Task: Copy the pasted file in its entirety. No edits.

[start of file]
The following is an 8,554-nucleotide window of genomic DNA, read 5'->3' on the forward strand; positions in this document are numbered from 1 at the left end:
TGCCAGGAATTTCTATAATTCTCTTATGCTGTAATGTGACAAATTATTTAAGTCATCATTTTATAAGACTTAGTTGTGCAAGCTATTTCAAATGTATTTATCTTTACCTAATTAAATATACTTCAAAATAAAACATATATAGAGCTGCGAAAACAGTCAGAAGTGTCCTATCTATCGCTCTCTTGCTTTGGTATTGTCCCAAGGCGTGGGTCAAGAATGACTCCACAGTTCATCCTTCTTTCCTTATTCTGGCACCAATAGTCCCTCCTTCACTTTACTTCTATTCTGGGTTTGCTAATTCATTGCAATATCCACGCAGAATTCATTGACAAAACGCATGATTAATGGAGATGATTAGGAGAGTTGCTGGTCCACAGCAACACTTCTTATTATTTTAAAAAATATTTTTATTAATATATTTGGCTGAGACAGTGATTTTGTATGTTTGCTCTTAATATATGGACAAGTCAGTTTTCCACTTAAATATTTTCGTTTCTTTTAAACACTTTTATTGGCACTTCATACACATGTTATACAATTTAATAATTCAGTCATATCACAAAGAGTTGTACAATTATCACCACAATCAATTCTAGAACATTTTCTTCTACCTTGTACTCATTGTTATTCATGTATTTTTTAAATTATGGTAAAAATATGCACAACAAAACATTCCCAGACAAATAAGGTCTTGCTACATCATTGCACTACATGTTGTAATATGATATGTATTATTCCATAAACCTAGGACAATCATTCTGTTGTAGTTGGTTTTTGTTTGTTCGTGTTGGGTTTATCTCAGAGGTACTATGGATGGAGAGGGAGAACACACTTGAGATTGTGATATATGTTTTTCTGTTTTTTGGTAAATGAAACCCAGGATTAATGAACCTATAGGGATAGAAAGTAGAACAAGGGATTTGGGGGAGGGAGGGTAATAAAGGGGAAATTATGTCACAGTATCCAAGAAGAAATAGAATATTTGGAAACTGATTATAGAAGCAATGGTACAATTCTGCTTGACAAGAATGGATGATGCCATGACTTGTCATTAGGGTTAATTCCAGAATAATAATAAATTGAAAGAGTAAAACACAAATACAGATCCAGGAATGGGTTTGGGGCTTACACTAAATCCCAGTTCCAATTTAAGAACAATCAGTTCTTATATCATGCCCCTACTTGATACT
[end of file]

The following is an 8,554-nucleotide window of genomic DNA, read 5'->3' on the forward strand; positions in this document are numbered from 1 at the left end:
TGCCAGGAATTTCTATAATTCTCTTATGCTGTAATGTGACAAATTATTTAAGTCATCATTTTATAAGACTTAGTTGTGCAAGCTATTTCAAATGTATTTATCTTTACCTAATTAAATATACTTCAAAATAAAACATATATAGAGCTGCGAAAACAGTCAGAAGTGTCCTATCTATCGCTCTCTTGCTTTGGTATTGTCCCAAGGCGTGGGTCAAGAATGACTCCACAGTTCATCCTTCTTTCCTTATTCTGGCACCAATAGTCCCTCCTTCACTTTACTTCTATTCTGGGTTTGCTAATTCATTGCAATATCCACGCAGAATTCATTGACAAAACGCATGATTAATGGAGATGATTAGGAGAGTTGCTGGTCCACAGCAACACTTCTTATTATTTTAAAAAATATTTTTATTAATATATTTGGCTGAGACAGTGATTTTGTATGTTTGCTCTTAATATATGGACAAGTCAGTTTTCCACTTAAATATTTTCGTTTCTTTTAAACACTTTTATTGGCACTTCATACACATGTTATACAATTTAATAATTCAGTCATATCACAAAGAGTTGTACAATTATCACCACAATCAATTCTAGAACATTTTCTTCTACCTTGTACTCATTGTTATTCATGTATTTTTTAAATTATGGTAAAAATATGCACAACAAAACATTCCCAGACAAATAAGGTCTTGCTACATCATTGCACTACATGTTGTAATATGATATGTATTATTCCATAAACCTAGGACAATCATTCTGTTGTAGTTGGTTTTTGTTTGTTCGTGTTGGGTTTATCTCAGAGGTACTATGGATGGAGAGGGAGAACACACTTGAGATTGTGATATATGTTTTTCTGTTTTTTGGTAAATGAAACCCAGGATTAATGAACCTATAGGGATAGAAAGTAGAACAAGGGATTTGGGGGAGGGAGGGTAATAAAGGGGAAATTATGTCACAGTATCCAAGAAGAAATAGAATATTTGGAAACTGATTATAGAAGCAATGGTACAATTCTGCTTGACAAGAATGGATGATGCCATGACTTGTCATTAGGGTTAATTCCAGAATAATAATAAATTGAAAGAGTAAAACACAAATACAGATCCAGGAATGGGTTTGGGGCTTACACTAAATCCCAGTTCCAATTTAAGAACAATCAGTTCTTATATCATGCCCCTACTTGATACT